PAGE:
Share This




More Matter & Energy News

Thursday, July 31, 2014

Featured Research

from universities, journals, and other organizations


Featured Videos

from AP, Reuters, AFP, and other news services

Britain Testing Driverless Cars on Roadways

Britain Testing Driverless Cars on Roadways

AP (July 30, 2014) British officials said on Wednesday that driverless cars will be tested on roads in as many as three cities in a trial program set to begin in January. Officials said the tests will last up to three years. (July 30) Video provided by AP
Powered by NewsLook.com
7 Ways to Use Toothpaste: Howdini Hacks

7 Ways to Use Toothpaste: Howdini Hacks

Howdini (July 30, 2014) Fresh breath and clean teeth are great, but have you ever thought, "my toothpaste could be doing more". Well, it can! Lots of things! Howdini has 7 new uses for this household staple. Video provided by Howdini
Powered by NewsLook.com
Amid Drought, UCLA Sees Only Water

Amid Drought, UCLA Sees Only Water

AP (July 30, 2014) A ruptured 93-year-old water main left the UCLA campus awash in 8 million gallons of water in the middle of California's worst drought in decades. (July 30) Video provided by AP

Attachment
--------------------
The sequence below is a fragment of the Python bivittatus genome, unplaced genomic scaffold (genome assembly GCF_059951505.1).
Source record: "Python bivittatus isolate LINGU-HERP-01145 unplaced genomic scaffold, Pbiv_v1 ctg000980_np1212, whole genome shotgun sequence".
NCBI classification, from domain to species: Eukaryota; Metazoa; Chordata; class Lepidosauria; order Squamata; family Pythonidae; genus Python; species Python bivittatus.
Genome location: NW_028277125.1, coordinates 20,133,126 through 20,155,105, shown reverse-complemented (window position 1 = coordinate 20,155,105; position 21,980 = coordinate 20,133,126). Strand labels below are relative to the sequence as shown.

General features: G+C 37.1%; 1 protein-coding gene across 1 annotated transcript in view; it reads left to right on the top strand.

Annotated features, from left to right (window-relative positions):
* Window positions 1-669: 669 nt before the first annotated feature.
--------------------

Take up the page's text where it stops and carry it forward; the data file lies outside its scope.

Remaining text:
Powered by NewsLook.com
Smartphone Powered Paper Plane Debuts at Airshow

Smartphone Powered Paper Plane Debuts at Airshow

AP (July 30, 2014) Smartphone powered paper airplane that was popular on crowdfunding website KickStarter makes its debut at Wisconsin airshow (July 30) Video provided by AP
Powered by NewsLook.com

Search ScienceDaily

Number of stories in archives: 140,361

Find with keyword(s):
Enter a keyword or phrase to search ScienceDaily for related topics and research stories.

Save/Print:
Share:

Breaking News:
from the past week

In Other News

... from NewsDaily.com

Science News

Health News

Environment News

Technology News



Save/Print:
Share:

Free Subscriptions


Get the latest science news with ScienceDaily's free email newsletters, updated daily and weekly. Or view hourly updated newsfeeds in your RSS reader:

Get Social & Mobile


Keep up to date with the latest news from ScienceDaily via social networks and mobile apps:

Have Feedback?


Tell us what you think of ScienceDaily -- we welcome both positive and negative comments. Have any problems using the site? Questions?
Mobile: iPhone Android Web
Follow: Facebook Twitter Google+
Subscribe: RSS Feeds Email Newsletters
Latest Headlines Health & Medicine Mind & Brain Space & Time Matter & Energy Computers & Math Plants & Animals Earth & Climate Fossils & Ruins